The soluble guanylyl cyclase activity of the ventricular myocytes was assayed using a modified protocol from Su et al.18 The assay mixture consisted of 0.2 mL of a reaction solution containing 50 mM Tris HCl (pH 7.6), 10 mM theophylline, and a GTP regeneration system. The GTP regeneration system consisted of 10 mM creatine phosphate, 10 mg of creatine phosphokinase (200 U/mg protein), 4 mM MgCl2, and 1 mM GTP, in the absence or presence of 0.1 mM S-nitroso-N-acetyl-penicillamine (SNAP). This dose of SNAP was capable of stimulating maximal activity.18 Reactions were initiated by the addition of the reaction solution to ventricular cell extracts and were maintained for 10 min at 37°C. Sodium acetate (0.8 mL, 50 mM, pH 4.0) was then added. The reaction was terminated by placing the tube in 90°C for 3 min.
Particulate guanylyl cyclase activity in ventricular myocytes was assayed using a modified protocol from Agullo et al.21 The addition of 0.1% Triton X-100 to the particulate guanylyl cyclase reaction solution was used to stimulate particulate guanylyl cyclase activity.18 The reaction was maintained for 10 minutes at 37°C and later terminated by the addition of 1 mL of cold ethanol. The production of cyclic GMP from the guanylyl cyclase reactions were determined by radioimmunoassay.
The cells were allowed to equilibrate for at least 5 min until cell shortening measurements were stabilized. Afterwards, 10 consecutive contractions were used as baseline data for the cell. In the first experimental group, BNP (10−7 M) was added to the reaction chamber. The cell was allowed to contract for approximately 5 min and 10 consecutive contractions were measured. After 5 minutes, BNP (10−6M) was added to the reaction chamber, and 10 consecutive contractions were used. Approximately 5 minutes were allowed before data collection (10 consecutive contractions) after the administration of each reagent. In the second group, baseline data collection was followed by addition of CNP (10−7, 10−6 M). The third group consisted of baseline data, then zaprinast [a cyclic GMP phosphodiesterase (PDE5) inhibitor, 10−6 M]. followed by BNP (10−7, 10−6 M). In the fourth group, zaprinast was added after baseline data were gathered. This was followed by CNP (10−7, 10−6 M). Three cells were examined for each group in each animal. In preliminary studies, baseline functional parameters of control and hypertrophic cardiac myocytes were not significantly altered when they were allowed to contract over this time period.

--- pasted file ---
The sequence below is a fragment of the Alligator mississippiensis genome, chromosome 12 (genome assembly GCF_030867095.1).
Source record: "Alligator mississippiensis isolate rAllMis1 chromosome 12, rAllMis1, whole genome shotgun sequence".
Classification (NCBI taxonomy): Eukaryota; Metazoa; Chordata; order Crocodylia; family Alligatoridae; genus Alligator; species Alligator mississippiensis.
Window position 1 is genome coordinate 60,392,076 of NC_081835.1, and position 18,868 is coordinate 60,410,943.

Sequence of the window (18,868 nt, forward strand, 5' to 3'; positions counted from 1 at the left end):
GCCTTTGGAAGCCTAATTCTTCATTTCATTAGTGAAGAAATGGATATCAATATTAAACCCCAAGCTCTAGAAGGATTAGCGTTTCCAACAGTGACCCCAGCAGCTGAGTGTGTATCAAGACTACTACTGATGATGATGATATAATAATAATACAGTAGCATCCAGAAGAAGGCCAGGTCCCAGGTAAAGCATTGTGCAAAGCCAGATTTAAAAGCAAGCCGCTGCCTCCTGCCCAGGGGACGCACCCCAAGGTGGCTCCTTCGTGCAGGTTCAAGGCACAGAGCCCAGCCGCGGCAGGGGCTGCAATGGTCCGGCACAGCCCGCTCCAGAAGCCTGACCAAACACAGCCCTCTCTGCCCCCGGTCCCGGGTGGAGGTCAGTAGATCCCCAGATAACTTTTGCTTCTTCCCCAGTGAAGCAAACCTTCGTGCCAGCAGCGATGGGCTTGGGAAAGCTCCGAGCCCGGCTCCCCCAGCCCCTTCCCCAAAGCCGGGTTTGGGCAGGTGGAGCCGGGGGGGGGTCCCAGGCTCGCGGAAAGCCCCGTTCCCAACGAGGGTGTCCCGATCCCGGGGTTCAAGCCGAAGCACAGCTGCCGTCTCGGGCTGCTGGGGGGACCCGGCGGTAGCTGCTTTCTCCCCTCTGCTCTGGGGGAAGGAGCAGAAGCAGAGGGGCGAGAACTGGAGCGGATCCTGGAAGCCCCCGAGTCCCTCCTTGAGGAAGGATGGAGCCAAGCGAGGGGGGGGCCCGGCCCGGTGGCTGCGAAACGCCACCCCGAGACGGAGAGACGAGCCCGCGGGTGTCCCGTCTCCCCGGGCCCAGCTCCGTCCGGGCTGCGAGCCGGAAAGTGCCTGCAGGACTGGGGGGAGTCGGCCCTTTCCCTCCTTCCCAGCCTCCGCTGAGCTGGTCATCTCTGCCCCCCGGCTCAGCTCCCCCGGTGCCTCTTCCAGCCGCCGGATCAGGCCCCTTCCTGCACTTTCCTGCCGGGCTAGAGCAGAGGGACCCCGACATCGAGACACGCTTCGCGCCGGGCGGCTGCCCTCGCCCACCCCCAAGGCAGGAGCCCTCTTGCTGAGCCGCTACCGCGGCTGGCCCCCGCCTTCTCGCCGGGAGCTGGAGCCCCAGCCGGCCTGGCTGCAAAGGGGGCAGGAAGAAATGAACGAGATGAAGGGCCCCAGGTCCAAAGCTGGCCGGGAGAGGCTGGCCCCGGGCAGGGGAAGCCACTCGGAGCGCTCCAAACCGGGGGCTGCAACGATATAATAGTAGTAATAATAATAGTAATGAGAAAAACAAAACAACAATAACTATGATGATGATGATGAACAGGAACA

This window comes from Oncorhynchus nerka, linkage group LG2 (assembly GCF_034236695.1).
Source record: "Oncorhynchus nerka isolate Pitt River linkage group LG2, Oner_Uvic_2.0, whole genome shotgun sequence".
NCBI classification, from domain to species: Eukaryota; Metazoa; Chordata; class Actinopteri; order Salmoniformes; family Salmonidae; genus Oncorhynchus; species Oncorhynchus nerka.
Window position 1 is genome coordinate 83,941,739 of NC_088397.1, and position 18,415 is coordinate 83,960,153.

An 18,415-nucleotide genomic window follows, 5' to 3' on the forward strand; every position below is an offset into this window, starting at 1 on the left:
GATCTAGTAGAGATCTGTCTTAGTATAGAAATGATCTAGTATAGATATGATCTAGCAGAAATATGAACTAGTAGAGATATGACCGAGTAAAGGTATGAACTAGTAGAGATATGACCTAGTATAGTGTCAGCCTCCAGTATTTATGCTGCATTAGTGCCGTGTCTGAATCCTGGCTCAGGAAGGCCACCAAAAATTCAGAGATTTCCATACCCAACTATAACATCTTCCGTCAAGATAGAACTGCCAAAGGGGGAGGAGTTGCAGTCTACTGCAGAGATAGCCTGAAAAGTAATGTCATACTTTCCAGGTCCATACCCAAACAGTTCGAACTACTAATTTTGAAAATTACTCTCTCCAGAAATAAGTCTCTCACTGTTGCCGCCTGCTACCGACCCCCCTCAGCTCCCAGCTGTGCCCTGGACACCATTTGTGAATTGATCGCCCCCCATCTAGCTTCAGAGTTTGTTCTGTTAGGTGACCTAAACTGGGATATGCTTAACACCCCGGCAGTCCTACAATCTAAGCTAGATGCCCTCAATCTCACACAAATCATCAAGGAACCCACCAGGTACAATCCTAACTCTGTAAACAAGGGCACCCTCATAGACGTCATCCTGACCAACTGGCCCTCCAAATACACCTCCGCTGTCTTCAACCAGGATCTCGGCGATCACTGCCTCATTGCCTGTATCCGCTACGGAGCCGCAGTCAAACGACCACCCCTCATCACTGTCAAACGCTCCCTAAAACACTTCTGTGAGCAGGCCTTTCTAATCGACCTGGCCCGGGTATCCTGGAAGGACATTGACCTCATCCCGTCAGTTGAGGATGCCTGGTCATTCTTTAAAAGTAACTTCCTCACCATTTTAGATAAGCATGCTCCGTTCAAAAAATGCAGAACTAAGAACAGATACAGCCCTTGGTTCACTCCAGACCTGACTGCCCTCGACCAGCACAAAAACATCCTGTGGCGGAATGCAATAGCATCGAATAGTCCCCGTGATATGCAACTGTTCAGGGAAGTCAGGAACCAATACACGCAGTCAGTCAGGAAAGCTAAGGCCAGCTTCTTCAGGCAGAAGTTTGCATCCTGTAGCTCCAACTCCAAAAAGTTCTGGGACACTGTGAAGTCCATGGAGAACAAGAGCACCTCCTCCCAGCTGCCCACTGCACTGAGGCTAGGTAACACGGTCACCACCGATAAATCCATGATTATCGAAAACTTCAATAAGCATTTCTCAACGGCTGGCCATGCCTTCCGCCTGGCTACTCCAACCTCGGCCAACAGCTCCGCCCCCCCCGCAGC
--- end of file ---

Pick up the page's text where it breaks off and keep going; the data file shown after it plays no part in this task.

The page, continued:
A similar protocol was used for the cyclic GMP measurements. There was a baseline group and an experimental group, which was exposed to the high dose of BNP (10−6 M). The groups were treated similarly to the functional measurement groups. They were electrically paced for 5 minutes. The solution was then centrifuged at a low speed, and the pellets were frozen via liquid nitrogen and stored at -80oC.
Results are expressed as mean ± standard error. A repeated measures analysis of variance (ANOVA) was used to compare experimental and control variables. Duncan post hoc test was used to compare significant differences between baseline and treatment observations. A value of P < 0.05 was considered statistically significant.
The heart weight to body weight ratio of the T4-induced cardiac hypertrophied rabbits (3.9 ± 0.2 g/kg) was significantly greater than the control rabbits (2.3 ± 0.1). Cell length was also significantly greater in the T4 rabbits (153 ± 3 vs. 138 ± 4 μm).
Percent Shortening Data